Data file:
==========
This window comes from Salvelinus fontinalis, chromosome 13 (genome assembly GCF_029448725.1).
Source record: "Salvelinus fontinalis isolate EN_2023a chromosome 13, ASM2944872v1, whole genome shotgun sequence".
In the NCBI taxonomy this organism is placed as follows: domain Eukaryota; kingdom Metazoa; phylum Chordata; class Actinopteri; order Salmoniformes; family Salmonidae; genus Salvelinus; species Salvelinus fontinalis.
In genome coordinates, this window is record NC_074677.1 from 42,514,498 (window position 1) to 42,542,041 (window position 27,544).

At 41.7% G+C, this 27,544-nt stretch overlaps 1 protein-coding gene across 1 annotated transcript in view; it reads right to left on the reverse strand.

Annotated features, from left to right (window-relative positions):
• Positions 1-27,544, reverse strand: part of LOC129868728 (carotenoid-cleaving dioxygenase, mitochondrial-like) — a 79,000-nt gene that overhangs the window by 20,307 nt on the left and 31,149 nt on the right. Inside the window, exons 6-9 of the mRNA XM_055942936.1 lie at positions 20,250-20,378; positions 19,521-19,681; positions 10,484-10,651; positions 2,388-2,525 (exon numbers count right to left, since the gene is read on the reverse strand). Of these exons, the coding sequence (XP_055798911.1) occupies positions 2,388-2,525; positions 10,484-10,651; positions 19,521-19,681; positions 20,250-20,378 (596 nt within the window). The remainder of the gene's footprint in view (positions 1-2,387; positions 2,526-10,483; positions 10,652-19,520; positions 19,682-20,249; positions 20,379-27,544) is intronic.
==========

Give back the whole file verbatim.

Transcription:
This window comes from Salvelinus fontinalis, chromosome 13 (genome assembly GCF_029448725.1).
Source record: "Salvelinus fontinalis isolate EN_2023a chromosome 13, ASM2944872v1, whole genome shotgun sequence".
In the NCBI taxonomy this organism is placed as follows: domain Eukaryota; kingdom Metazoa; phylum Chordata; class Actinopteri; order Salmoniformes; family Salmonidae; genus Salvelinus; species Salvelinus fontinalis.
In genome coordinates, this window is record NC_074677.1 from 42,514,498 (window position 1) to 42,542,041 (window position 27,544).

At 41.7% G+C, this 27,544-nt stretch overlaps 1 protein-coding gene across 1 annotated transcript in view; it reads right to left on the reverse strand.

Annotated features, from left to right (window-relative positions):
• Positions 1-27,544, reverse strand: part of LOC129868728 (carotenoid-cleaving dioxygenase, mitochondrial-like) — a 79,000-nt gene that overhangs the window by 20,307 nt on the left and 31,149 nt on the right. Inside the window, exons 6-9 of the mRNA XM_055942936.1 lie at positions 20,250-20,378; positions 19,521-19,681; positions 10,484-10,651; positions 2,388-2,525 (exon numbers count right to left, since the gene is read on the reverse strand). Of these exons, the coding sequence (XP_055798911.1) occupies positions 2,388-2,525; positions 10,484-10,651; positions 19,521-19,681; positions 20,250-20,378 (596 nt within the window). The remainder of the gene's footprint in view (positions 1-2,387; positions 2,526-10,483; positions 10,652-19,520; positions 19,682-20,249; positions 20,379-27,544) is intronic.